Vivi-Anne Hulten and Bobby Pins

I second the nomination of Vivi-Anne Hulten for one of the greatest skating moments that was recently posted on Axels, Loops, and Spins.

Have any others?

She is also a great example of someone who skated her entire life. She performed well into her 70s and her silver hair, always in a bun, was never out of place. I admit I'm biased because I grew up skating at her rink, among others.

Anyway, she wasn't my coach, so I didn't know her that well, but I'll never forget when she chastised me one day for my bobby pin falling on the ice. I would like to believe that it wasn't my bobby pin, because I was angry and embarrassed, but I think it was and she was right. This was before I went into any ice shows and the lesson always stayed with me.

A bobby pin stuck to the ice can end a skater's career. Once your blade hits it, you stop gliding immediately. For a pair team, this could cause a horrible injury as well.

That's why in ice shows you are instructed to ALWAYS cross your bobby pins (use two in an "X" shape).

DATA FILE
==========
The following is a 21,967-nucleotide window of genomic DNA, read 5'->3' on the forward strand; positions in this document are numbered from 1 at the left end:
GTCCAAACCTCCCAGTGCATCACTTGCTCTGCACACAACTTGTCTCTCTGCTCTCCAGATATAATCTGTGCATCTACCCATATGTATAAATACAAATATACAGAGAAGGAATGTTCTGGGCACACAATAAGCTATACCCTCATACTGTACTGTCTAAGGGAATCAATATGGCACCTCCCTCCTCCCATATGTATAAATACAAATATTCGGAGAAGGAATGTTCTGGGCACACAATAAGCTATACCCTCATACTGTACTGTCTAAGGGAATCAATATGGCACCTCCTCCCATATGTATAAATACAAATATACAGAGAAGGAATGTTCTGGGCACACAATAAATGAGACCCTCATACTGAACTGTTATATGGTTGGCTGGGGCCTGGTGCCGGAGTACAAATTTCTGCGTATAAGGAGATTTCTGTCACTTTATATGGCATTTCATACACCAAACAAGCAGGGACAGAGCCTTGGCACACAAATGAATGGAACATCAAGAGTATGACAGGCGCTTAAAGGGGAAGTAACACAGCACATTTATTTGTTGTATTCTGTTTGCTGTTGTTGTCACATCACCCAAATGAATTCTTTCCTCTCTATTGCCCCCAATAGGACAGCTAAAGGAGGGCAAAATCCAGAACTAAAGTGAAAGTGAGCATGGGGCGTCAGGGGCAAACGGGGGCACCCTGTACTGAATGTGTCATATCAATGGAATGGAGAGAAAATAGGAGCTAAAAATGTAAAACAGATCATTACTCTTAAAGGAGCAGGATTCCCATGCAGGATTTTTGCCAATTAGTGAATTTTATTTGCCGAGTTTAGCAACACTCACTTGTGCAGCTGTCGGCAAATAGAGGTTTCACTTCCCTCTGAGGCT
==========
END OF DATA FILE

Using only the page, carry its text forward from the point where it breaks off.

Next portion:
And now I'm about to admit something I've never told anyone before ... I just hope the statute of limitations for bobby pin fines has run out on me. Here goes - after a few ice shows, I stopped doing it.

I still feel awkward admitting this. It wasn't because I was rebellious or lazy, it was because I thought crossing them would make them more vulnerable to falling out. I felt the outer bobby pin could get too stretched out. So instead, I made sure that each bobby pin was secure and I want to add that nobody ever fell because of me. Phew!

Now I'm not recommending ignoring the "cross your bobby pins" rule or any other, I'm just saying the result you want is no bobby pins falling out.

August 7, 2009

Gene Kelly On Ice

sort of ...

Okay, so I signed up for a week-long, 2-hours a day intensive dance class "Broadway Musicals" thinking I'm going to get some great exercise, when I walk in to see the other dancers sitting on the floor with notebooks in their laps and pens in their hands.